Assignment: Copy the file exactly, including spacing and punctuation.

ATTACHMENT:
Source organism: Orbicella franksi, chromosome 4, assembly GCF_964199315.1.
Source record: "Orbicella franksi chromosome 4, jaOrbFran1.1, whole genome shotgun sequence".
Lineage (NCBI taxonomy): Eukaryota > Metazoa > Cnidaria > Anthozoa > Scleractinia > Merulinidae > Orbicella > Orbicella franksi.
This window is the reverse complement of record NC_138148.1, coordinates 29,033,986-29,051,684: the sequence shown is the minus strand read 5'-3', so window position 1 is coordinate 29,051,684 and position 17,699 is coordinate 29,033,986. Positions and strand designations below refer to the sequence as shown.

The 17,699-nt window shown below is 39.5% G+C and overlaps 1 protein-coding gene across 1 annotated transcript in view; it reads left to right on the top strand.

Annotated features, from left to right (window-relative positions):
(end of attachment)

Source organism: Orbicella franksi, chromosome 4, assembly GCF_964199315.1.
Source record: "Orbicella franksi chromosome 4, jaOrbFran1.1, whole genome shotgun sequence".
Lineage (NCBI taxonomy): Eukaryota > Metazoa > Cnidaria > Anthozoa > Scleractinia > Merulinidae > Orbicella > Orbicella franksi.
This window is the reverse complement of record NC_138148.1, coordinates 29,033,986-29,051,684: the sequence shown is the minus strand read 5'-3', so window position 1 is coordinate 29,051,684 and position 17,699 is coordinate 29,033,986. Positions and strand designations below refer to the sequence as shown.

The 17,699-nt window shown below is 39.5% G+C and overlaps 1 protein-coding gene across 1 annotated transcript in view; it reads left to right on the top strand.

Annotated features, from left to right (window-relative positions):